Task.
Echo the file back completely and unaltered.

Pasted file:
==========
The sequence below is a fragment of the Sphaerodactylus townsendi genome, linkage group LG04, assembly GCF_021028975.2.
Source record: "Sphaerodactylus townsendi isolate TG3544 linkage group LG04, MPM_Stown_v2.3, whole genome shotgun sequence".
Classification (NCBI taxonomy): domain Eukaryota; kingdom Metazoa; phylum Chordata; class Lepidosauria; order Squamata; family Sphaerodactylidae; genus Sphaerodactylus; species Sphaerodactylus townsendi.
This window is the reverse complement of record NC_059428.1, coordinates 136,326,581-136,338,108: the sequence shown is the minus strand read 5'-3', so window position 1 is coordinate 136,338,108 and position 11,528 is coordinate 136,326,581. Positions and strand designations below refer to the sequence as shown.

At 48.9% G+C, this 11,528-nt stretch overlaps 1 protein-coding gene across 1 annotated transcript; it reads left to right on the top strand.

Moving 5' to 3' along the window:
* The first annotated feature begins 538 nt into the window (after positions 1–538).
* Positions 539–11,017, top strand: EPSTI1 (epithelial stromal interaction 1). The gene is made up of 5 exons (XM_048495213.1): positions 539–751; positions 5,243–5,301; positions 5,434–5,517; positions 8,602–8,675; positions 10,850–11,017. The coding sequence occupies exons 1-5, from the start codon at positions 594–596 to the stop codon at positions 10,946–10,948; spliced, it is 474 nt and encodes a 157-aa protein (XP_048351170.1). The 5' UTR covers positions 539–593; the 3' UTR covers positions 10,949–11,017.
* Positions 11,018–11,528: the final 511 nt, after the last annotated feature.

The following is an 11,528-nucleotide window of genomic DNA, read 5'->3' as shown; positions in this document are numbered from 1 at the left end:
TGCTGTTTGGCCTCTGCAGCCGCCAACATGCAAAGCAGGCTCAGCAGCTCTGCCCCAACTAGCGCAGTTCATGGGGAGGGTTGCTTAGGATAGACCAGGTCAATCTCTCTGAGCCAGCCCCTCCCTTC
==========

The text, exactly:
The sequence below is a fragment of the Sphaerodactylus townsendi genome, linkage group LG04, assembly GCF_021028975.2.
Source record: "Sphaerodactylus townsendi isolate TG3544 linkage group LG04, MPM_Stown_v2.3, whole genome shotgun sequence".
Classification (NCBI taxonomy): domain Eukaryota; kingdom Metazoa; phylum Chordata; class Lepidosauria; order Squamata; family Sphaerodactylidae; genus Sphaerodactylus; species Sphaerodactylus townsendi.
This window is the reverse complement of record NC_059428.1, coordinates 136,326,581-136,338,108: the sequence shown is the minus strand read 5'-3', so window position 1 is coordinate 136,338,108 and position 11,528 is coordinate 136,326,581. Positions and strand designations below refer to the sequence as shown.

At 48.9% G+C, this 11,528-nt stretch overlaps 1 protein-coding gene across 1 annotated transcript; it reads left to right on the top strand.

Moving 5' to 3' along the window:
* The first annotated feature begins 538 nt into the window (after positions 1–538).
* Positions 539–11,017, top strand: EPSTI1 (epithelial stromal interaction 1). The gene is made up of 5 exons (XM_048495213.1): positions 539–751; positions 5,243–5,301; positions 5,434–5,517; positions 8,602–8,675; positions 10,850–11,017. The coding sequence occupies exons 1-5, from the start codon at positions 594–596 to the stop codon at positions 10,946–10,948; spliced, it is 474 nt and encodes a 157-aa protein (XP_048351170.1). The 5' UTR covers positions 539–593; the 3' UTR covers positions 10,949–11,017.
* Positions 11,018–11,528: the final 511 nt, after the last annotated feature.

The following is an 11,528-nucleotide window of genomic DNA, read 5'->3' as shown; positions in this document are numbered from 1 at the left end:
TGCTGTTTGGCCTCTGCAGCCGCCAACATGCAAAGCAGGCTCAGCAGCTCTGCCCCAACTAGCGCAGTTCATGGGGAGGGTTGCTTAGGATAGACCAGGTCAATCTCTCTGAGCCAGCCCCTCCCTTC